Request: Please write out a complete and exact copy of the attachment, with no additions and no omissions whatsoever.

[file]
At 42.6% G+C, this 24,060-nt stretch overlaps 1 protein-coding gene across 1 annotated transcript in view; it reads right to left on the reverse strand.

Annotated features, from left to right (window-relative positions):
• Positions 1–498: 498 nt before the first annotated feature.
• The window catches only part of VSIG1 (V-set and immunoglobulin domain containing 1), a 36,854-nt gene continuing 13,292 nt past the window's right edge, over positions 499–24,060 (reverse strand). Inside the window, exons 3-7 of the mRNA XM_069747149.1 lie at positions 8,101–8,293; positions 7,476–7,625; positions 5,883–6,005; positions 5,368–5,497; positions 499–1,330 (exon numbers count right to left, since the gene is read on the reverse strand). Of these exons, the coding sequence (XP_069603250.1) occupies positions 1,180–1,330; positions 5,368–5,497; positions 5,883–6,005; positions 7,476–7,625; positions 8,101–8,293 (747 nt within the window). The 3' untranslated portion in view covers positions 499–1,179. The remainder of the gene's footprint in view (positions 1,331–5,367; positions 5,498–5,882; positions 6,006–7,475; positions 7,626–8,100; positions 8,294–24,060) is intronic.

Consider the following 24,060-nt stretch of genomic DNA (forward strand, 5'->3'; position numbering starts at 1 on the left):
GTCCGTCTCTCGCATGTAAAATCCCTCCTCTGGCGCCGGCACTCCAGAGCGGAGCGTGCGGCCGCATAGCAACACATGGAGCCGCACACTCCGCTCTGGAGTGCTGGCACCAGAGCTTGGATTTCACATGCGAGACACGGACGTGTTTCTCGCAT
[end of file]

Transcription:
At 42.6% G+C, this 24,060-nt stretch overlaps 1 protein-coding gene across 1 annotated transcript in view; it reads right to left on the reverse strand.

Annotated features, from left to right (window-relative positions):
• Positions 1–498: 498 nt before the first annotated feature.
• The window catches only part of VSIG1 (V-set and immunoglobulin domain containing 1), a 36,854-nt gene continuing 13,292 nt past the window's right edge, over positions 499–24,060 (reverse strand). Inside the window, exons 3-7 of the mRNA XM_069747149.1 lie at positions 8,101–8,293; positions 7,476–7,625; positions 5,883–6,005; positions 5,368–5,497; positions 499–1,330 (exon numbers count right to left, since the gene is read on the reverse strand). Of these exons, the coding sequence (XP_069603250.1) occupies positions 1,180–1,330; positions 5,368–5,497; positions 5,883–6,005; positions 7,476–7,625; positions 8,101–8,293 (747 nt within the window). The 3' untranslated portion in view covers positions 499–1,179. The remainder of the gene's footprint in view (positions 1,331–5,367; positions 5,498–5,882; positions 6,006–7,475; positions 7,626–8,100; positions 8,294–24,060) is intronic.

Consider the following 24,060-nt stretch of genomic DNA (forward strand, 5'->3'; position numbering starts at 1 on the left):
GTCCGTCTCTCGCATGTAAAATCCCTCCTCTGGCGCCGGCACTCCAGAGCGGAGCGTGCGGCCGCATAGCAACACATGGAGCCGCACACTCCGCTCTGGAGTGCTGGCACCAGAGCTTGGATTTCACATGCGAGACACGGACGTGTTTCTCGCAT